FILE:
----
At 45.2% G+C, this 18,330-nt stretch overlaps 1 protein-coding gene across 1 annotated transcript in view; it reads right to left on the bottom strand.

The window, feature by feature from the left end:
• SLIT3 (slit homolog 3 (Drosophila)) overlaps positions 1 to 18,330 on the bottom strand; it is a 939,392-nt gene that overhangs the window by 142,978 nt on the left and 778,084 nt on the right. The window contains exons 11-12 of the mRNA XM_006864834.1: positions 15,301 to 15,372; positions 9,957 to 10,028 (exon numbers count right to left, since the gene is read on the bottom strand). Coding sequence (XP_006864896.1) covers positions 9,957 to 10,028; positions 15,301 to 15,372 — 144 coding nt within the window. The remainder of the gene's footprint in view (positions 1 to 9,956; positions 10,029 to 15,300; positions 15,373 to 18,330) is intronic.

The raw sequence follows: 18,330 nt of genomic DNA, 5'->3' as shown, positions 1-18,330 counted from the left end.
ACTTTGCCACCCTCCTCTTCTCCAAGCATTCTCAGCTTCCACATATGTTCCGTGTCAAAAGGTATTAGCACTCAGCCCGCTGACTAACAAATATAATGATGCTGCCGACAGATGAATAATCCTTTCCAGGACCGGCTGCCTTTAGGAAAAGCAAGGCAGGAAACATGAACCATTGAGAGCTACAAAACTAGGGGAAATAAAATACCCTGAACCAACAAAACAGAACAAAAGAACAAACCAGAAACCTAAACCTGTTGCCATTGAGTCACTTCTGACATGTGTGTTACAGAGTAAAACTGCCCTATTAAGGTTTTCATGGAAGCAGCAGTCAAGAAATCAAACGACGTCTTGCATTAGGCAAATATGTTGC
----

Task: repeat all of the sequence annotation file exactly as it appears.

At 45.2% G+C, this 18,330-nt stretch overlaps 1 protein-coding gene across 1 annotated transcript in view; it reads right to left on the bottom strand.

The window, feature by feature from the left end:
• SLIT3 (slit homolog 3 (Drosophila)) overlaps positions 1 to 18,330 on the bottom strand; it is a 939,392-nt gene that overhangs the window by 142,978 nt on the left and 778,084 nt on the right. The window contains exons 11-12 of the mRNA XM_006864834.1: positions 15,301 to 15,372; positions 9,957 to 10,028 (exon numbers count right to left, since the gene is read on the bottom strand). Coding sequence (XP_006864896.1) covers positions 9,957 to 10,028; positions 15,301 to 15,372 — 144 coding nt within the window. The remainder of the gene's footprint in view (positions 1 to 9,956; positions 10,029 to 15,300; positions 15,373 to 18,330) is intronic.

The raw sequence follows: 18,330 nt of genomic DNA, 5'->3' as shown, positions 1-18,330 counted from the left end.
ACTTTGCCACCCTCCTCTTCTCCAAGCATTCTCAGCTTCCACATATGTTCCGTGTCAAAAGGTATTAGCACTCAGCCCGCTGACTAACAAATATAATGATGCTGCCGACAGATGAATAATCCTTTCCAGGACCGGCTGCCTTTAGGAAAAGCAAGGCAGGAAACATGAACCATTGAGAGCTACAAAACTAGGGGAAATAAAATACCCTGAACCAACAAAACAGAACAAAAGAACAAACCAGAAACCTAAACCTGTTGCCATTGAGTCACTTCTGACATGTGTGTTACAGAGTAAAACTGCCCTATTAAGGTTTTCATGGAAGCAGCAGTCAAGAAATCAAACGACGTCTTGCATTAGGCAAATATGTTGC